The Wrong Turn By Sanjay Chopra & Namita Roy Ghose

Hey lovelies!

Books have always been an intrinsic part of my life. As a child growing up, I would always find myself lured to the corridors leading to my school library. Books are and have always represented a narrowed down world into small, flat, rigid squares of paper. They’ve been my constant companion. Therefore you see I never let any opportunity to do a book review go by me. Today I’m presenting you with my review of a book called- ‘The Wrong Turn’ written by Sanjay Chopra & Namita Roy Ghose.

To begin with, its a fictional story based in the backdrop of India’s struggle for freedom with particular reference to Subhash Chandra Bose and his INA or The Indian National Army. Netaji has always been such an enigma himself. Over the years people have speculated about his very existence and have admired his efforts and charisma. I too am one of those people, so you see I was brimming with excitement to unravel the story page after page and honestly it was very difficult for me to put this book down.

I agree with the author Sanjay Chopra that: “The Wrong Turn is a story that traverses the cities of Calcutta, Singapore, Rangoon and Kohima caught up in the blaze of the Second World War. It is about the clash of four desperate forces as they come together in Kohima to vie for the brightest jewel in the crown — India.” In the process the main characters of the plot namely- Debraj, Nishonko, Aditi to name a few come to life and give the story a vibrant hue. Full credit goes to the authors to have etched out all the characters so well. My favourite character in the plot is Debraj who is the flamboyant heir to his father’s millions and possess charm, sophistication & flair. He lives in the moment and seems to be enjoying life to the hilt, however at the same time the way he yearns for the love & attention of his parents is endearing. As the story unfolds how Debraj is transformed into a dedicated freedom fighter is amazing. The best part is that the transition seems natural.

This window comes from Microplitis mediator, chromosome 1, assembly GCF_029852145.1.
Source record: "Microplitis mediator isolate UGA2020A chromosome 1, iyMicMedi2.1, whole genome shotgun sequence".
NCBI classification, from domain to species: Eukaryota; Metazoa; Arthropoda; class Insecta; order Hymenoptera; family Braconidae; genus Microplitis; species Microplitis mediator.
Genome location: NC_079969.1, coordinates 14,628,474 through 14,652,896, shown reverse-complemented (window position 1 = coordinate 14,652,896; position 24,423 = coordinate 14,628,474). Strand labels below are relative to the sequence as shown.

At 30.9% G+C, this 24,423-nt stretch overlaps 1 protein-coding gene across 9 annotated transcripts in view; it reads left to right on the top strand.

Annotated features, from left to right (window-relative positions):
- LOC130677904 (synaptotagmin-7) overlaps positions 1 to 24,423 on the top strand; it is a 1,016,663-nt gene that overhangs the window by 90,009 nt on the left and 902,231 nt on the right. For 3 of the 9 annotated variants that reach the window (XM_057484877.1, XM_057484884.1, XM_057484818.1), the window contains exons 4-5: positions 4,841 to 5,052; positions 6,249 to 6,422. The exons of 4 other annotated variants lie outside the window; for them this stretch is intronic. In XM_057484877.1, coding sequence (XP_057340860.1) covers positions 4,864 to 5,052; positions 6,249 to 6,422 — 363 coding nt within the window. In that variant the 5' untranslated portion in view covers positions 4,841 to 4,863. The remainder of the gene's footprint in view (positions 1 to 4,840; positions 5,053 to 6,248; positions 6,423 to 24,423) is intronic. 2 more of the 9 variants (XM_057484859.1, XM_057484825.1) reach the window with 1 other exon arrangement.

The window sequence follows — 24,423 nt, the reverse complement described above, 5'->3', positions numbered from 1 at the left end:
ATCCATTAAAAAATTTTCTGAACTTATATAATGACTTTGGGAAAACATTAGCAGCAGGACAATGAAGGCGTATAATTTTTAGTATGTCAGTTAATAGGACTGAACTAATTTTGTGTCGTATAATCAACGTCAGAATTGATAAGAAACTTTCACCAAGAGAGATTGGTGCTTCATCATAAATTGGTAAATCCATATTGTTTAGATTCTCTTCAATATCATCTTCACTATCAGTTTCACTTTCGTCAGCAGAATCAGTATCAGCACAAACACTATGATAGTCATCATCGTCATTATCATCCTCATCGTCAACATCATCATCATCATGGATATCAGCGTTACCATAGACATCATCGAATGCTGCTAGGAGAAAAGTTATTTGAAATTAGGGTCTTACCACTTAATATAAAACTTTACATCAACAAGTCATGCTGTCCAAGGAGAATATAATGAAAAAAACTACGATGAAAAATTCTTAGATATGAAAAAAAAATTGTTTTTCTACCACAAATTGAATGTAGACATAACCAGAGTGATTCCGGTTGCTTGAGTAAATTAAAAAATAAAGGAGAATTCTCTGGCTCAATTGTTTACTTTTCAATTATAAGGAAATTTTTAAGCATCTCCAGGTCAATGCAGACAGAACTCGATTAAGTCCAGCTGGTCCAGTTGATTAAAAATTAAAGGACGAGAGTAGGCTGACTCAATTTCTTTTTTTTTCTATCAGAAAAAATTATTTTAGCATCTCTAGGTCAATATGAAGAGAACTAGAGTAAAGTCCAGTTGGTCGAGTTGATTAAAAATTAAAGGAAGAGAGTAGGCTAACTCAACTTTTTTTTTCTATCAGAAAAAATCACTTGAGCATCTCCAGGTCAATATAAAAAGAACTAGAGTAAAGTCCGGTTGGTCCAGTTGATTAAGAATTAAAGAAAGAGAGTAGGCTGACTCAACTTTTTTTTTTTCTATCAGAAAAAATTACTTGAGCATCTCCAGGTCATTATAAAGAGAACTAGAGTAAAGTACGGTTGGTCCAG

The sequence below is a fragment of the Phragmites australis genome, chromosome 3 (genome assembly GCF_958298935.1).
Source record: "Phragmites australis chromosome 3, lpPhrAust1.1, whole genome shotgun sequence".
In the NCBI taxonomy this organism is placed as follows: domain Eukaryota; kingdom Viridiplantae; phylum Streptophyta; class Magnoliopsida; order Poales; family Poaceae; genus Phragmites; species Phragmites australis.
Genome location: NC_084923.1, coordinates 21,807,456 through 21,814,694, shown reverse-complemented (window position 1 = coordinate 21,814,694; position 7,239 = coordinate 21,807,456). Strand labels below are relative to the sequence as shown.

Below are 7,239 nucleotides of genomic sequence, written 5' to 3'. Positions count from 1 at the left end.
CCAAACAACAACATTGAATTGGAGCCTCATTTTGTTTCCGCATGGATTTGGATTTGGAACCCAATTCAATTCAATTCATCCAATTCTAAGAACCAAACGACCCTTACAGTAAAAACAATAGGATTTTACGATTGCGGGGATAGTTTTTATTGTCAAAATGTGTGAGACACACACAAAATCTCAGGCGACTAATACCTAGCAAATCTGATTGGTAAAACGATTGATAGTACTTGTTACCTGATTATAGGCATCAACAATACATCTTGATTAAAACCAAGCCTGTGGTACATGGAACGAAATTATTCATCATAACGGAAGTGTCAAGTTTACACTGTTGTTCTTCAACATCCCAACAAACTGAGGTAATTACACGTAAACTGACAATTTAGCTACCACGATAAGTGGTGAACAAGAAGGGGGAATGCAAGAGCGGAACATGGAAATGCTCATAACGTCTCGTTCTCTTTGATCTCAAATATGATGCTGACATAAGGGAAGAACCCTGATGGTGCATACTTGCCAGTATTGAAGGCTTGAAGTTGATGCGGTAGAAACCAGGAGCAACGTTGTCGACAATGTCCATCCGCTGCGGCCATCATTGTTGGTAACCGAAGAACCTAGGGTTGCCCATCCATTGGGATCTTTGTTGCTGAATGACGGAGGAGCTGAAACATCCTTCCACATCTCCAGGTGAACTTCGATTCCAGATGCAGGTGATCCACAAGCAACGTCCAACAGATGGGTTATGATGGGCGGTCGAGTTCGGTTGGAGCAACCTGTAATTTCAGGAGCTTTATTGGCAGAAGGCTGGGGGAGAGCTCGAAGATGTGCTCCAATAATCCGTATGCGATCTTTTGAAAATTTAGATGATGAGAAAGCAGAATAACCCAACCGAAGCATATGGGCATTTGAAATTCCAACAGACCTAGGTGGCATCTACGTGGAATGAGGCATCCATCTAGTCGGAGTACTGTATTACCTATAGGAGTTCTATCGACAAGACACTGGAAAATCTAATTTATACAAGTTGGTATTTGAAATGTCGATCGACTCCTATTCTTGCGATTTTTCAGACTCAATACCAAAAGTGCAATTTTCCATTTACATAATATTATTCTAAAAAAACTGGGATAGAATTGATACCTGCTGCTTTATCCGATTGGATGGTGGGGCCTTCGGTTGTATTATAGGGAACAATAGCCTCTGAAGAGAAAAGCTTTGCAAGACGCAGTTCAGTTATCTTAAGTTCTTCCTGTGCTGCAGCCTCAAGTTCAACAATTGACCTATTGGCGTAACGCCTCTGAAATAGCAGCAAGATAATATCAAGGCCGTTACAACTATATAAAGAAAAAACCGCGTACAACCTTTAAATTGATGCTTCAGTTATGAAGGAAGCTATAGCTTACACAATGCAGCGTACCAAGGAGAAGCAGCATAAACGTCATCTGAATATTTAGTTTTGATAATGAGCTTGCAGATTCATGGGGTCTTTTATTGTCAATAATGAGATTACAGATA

It’s a wonderful story of love, betrayal, loyalty, struggle, unrequited love all in one in the pre-independence era . The book comprises of 488 pages divided into Six Acts. I think it possesses all the makings of a best-seller. I admire the way the authors have projected the entire plot. Special mention goes to the vocabulary/language used which is gripping as well as sophisticated. I also liked the authentic reference to the Bengali way of life as narrated by the authors (since my mother is a Bong & I can relate to I would say it is a perfect movie-material i.e if the director is able to do justice to the beautiful narration!.

See you soon with another amazing book … lots of love, Shruti 🙂